Ironically, in his reply to an attack by two Swedish authors, Stefan Daagarsson and
Lennart Carlsson in the beginning of August 74, Öijer appears as the most radical socialist of them all, stating that:

a “spiritual revolution” contributes to a social [revolution], because I do not see the human as a totally wage-slave controlled by opressing circumstances, but as the sum total of the possibilities to transgress the conditions that suffocate and bind her life and personal expression.
the retarded Swedish poetry [should] be buried (!) once and for all, and leave
space for the revolutionary poem, which embraces the total life by denying all murderous conformity, all short-range laws meant to frighten, and all narrow-minded teacher-propaganda!

To follow the Sweden’s national laws of poetry as a counter-revolutionary standard measure(!) is an unjustifiable reactionary attempt9 to photograph the political context down into a false glass bead game of black-and-white ABC-codes.

Here, Öijer protests forcefully against the regimented force of would-be socialist poetry, in the same way as, in other statements, he reacts against the repression of the right-wing and the bourgeoisie. He gives a rather similar answer to both the right and the left: poetry must be unbound, since it has the power to release people. This is a perfect example of the democratic attitude that coexisted with the Marxist-Leninist stance in the 1970s, even though the coexistence was not always without struggle, a struggle enjoyed by the avant-gardistes who in the end lost the war.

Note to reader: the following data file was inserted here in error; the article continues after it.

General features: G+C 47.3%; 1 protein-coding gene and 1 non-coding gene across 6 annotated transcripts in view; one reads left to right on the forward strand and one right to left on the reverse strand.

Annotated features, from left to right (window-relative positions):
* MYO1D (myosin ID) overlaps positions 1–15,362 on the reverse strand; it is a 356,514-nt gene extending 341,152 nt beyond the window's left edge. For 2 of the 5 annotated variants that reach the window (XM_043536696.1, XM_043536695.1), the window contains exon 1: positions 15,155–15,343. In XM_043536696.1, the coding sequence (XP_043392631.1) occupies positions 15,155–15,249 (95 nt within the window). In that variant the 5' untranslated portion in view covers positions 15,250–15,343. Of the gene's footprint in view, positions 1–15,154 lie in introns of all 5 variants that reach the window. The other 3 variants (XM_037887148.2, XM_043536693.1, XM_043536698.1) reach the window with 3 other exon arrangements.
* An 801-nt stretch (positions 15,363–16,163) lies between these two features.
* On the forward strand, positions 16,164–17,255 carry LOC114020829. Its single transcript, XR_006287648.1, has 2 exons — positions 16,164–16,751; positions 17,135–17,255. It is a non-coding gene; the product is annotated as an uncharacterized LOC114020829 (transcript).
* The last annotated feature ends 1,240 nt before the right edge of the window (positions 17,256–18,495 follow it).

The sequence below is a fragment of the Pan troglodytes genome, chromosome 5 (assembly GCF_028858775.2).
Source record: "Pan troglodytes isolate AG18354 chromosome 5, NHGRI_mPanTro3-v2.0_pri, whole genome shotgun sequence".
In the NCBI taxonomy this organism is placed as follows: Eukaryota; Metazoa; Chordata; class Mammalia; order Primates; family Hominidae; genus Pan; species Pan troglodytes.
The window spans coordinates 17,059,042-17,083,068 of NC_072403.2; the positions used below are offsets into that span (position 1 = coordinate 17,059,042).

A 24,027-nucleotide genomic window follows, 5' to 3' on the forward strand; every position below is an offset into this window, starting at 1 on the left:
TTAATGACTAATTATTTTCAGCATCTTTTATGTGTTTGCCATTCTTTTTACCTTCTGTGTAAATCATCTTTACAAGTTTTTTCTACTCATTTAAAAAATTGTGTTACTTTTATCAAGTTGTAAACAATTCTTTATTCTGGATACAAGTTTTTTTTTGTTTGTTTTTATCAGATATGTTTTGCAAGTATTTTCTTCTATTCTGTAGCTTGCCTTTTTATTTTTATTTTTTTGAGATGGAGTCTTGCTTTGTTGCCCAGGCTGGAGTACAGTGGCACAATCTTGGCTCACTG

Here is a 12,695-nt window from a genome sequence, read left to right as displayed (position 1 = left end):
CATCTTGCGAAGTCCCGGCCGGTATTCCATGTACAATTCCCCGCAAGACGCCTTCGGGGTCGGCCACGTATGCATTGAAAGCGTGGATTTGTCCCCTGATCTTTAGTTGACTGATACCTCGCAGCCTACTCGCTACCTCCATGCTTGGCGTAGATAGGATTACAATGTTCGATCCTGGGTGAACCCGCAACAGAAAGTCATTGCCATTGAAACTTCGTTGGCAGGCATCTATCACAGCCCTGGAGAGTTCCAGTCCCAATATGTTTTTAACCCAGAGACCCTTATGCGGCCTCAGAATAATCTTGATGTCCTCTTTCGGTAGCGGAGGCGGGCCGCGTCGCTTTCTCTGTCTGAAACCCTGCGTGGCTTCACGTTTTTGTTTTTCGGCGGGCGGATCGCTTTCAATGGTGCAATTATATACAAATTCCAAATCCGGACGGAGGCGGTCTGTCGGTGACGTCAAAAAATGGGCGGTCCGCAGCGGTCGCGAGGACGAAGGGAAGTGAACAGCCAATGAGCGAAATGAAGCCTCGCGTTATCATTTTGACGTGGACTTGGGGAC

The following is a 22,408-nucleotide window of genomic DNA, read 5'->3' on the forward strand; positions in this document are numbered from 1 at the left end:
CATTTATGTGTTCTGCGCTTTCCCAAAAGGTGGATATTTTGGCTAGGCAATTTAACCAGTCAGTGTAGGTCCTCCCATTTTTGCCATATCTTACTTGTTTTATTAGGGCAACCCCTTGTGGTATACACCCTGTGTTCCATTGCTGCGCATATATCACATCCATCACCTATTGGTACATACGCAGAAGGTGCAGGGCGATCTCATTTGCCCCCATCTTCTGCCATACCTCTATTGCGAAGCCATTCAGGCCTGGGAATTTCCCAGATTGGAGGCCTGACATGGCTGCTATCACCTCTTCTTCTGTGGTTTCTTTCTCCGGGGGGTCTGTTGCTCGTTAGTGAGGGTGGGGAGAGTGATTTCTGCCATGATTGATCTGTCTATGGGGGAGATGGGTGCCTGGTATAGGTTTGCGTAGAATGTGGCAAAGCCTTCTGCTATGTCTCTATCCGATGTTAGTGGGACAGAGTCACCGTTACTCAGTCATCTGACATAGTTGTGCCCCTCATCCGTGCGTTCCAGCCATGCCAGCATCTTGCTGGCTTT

1 Guru Papers no. 7 1974; hereafter GP. Translations are mine, if otherwise not stated. This article contains in concentrate an argument presented in a more elaborated form in my doctoral thesis: Per Bäckström. Aska, Tomhet & Eld: Outsiderproblematiken hos Bruno K. Öijer (Ash, Emptiness & Fire. The outsider in Bruno K. Öijer), Lund: Ellerströms förlag, 2003.

2 Leif Elggren et alii. Vesuvius. En antologi i ord och bild, Stockholm, 1974.

3 Britt Arenander. ”Varför gav du inte hellre pengarna till Vietnam, BKÖ?”, Aftonbladet, 750125; Tony Rosendahl. ”Tig ihjäl Öijers pajaskonster”, Göteborgs-Tidningen, 750129.

4 Kulturmagasinet Vargen no. 2 1974.

5 Bruno K. Öijer. ”Det förtryckta ordet”, Guru Papers, no 5 1973, p. 24.

6 Poesin måste göras av alla! Förändra världen! (Poetry has to be made by everybody! Change the World!), Katja Waldén (ed.), Stockholm: The Museum of Modern Art, 1969. The exhibition lasted from November 15 to December 21 1969.

7 Guru Papers no. 7, 8 and 9–10.

8 Gunder Andersson. ”Det mesta som skrevs under 60-talet är fruktansvärt tråkigt”, Aftonbladet, 740624.

9 Bruno K. Öijer. ”En ny variant av gammaltestamentlig moralism”, Aftonbladet, 740802.

See also: poems from c/o Night by Bruno K. Öijer